Inside Wall Street: Carl Icahn's Next Move in the Lion's Gate Takeover Saga
For sure, Icahn is looking at all angles of the quagmire he's in, but he certainly has been patient in trying to bag his quarry. After all, he's been in the stock for more than four-and-a-half years. During that period, the share price had tumbled, from $12 to $4.85 several months ago. Since making his bid, however, it has spiked up to $7, just what Icahn is offering.
Analysts figure Lions Gate's intrinsic value at around $15 a share. Icahn agrees with that calculation, so he'll surely opt to stay with the stock and probably enhance his offer again, probably to $8 a share. But this equation has a twist. The stock price could go lower after June 30, when his tender offer for the shares at $7 terminates. Icahn has publicly stated he won't extend his public tender offer. He even suggested that nobody else would want to make an offer at that price.
So the stock could, indeed, suffer and dive after June 30. To Icahn, a price drop would be golden because he could then snap up more shares at below $7. There's a good chance the stock could go back down to $6, in which case he could increase his holding, which now stands at 32%.
A Distributor, Not a Producer
Icahn in all likeihood still has the energy and will to win the movie company. With his own conjecture on how much Lions Gate is really worth, Icahn will stick to his guns. Here's how he figures the true value of Lions Gate, which produced Oscar-winning films Precious and Crash: Over the long term, he sees great potential for Lions Gate as a distributor -- but not as a producer of independent films. He also sees big promise for Lions Gate in the TV business.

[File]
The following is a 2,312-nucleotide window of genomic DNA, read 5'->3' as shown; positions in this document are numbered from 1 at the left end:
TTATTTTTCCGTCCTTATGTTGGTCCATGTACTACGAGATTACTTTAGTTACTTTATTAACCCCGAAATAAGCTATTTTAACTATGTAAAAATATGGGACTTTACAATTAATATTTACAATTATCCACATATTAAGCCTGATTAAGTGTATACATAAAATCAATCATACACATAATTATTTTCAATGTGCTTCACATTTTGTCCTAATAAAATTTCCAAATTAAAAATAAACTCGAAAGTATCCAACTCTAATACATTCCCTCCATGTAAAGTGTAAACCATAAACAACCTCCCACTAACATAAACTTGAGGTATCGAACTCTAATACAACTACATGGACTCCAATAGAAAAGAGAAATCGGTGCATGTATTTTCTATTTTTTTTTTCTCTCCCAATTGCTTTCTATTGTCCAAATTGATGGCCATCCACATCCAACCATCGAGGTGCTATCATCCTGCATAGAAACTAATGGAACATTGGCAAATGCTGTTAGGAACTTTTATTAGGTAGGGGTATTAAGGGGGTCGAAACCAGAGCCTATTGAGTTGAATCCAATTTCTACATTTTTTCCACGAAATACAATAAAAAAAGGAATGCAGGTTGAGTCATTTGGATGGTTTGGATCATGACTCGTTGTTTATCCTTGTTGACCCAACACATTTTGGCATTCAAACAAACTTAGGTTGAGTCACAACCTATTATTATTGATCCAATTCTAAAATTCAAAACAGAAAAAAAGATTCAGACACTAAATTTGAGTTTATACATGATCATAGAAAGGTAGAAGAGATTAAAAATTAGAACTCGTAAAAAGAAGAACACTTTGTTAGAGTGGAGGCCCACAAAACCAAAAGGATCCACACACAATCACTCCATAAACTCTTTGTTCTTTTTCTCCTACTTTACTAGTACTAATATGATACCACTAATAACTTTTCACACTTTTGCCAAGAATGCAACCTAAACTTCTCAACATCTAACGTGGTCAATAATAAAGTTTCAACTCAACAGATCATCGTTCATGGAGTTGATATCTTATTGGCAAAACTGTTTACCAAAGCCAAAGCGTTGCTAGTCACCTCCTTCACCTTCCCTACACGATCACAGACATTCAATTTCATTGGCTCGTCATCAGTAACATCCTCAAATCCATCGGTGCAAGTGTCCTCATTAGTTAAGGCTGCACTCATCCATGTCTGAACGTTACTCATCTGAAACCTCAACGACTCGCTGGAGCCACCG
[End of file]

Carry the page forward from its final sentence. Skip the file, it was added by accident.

But Icahn insists that for Lions Gate to prosper, it must cut back on SG&A (services, general and administrative) spending, which is now running, he laments "at an absurd $180 million a year." Icahn says Lions Gate must clean up its balance sheet, stop producing high-budget films and desist from buying expensive film libraries, such as those of MGM, which Lions Gate is trying to buy. In fact, there's talk that Lions Gate wants to buy all of MGM, which Icahn vehemently opposes.
Icahn says he has almost given up trying to get management to agree with his view about Lions Gate's strategy, including revamping the makeup of its board. He believes the only way to win is for him to keep on increasing his stake, which he says he has done through his public tender offer.
He attributes the stock's leap to $7 mainly to his buyout bid and to the stock's fortunate addition to the Russell 2000 Index. In the meantime, management says it's committed to fighting Icahn's takeover motives. The stock closed at $6.99 on June 29.
Don't Delay Too Long
Some analysts are adopting a wait-and-see attitude. "Investors should defer expectations of any upside in the stock until the managerial, fundamental and equity valuation variables become better defined," advises Jeffrey B. Logsdon, analyst at BMO Capital Markets, who has downgraded his rating on the stock to market-perform (or neutral) from outperform. He says the continued stand-off between Icahn and management could lead to a proxy fight for ultimate control, which, he expects, would llimit the stock's upside for some period of time.
But for investors who believe in Icahn as a savvy strategist, having for years survived and triumphed in many a takeover battle, buying the stock when it drops after June 30 should be a winning strategy. Waiting for a definite, positive resolution of the conflict, or the emergence of a proxy fight, may mean getting in too late to snag the lower price.
There's little chance that Icahn will bow out with his 32% stake without giving it his best shot. Matthew Harrigan, entertainment indusrtry analyst at Wunderlich Securities, estimates Lions Gate's private market value by 2012 at $15 a share. He rates the stock a buy. And he likens Icahn's endgame strategy to a "takeunder brinkmanship" that, Harrigan says, would make North Korean dictator Kim Jong Il "jealous."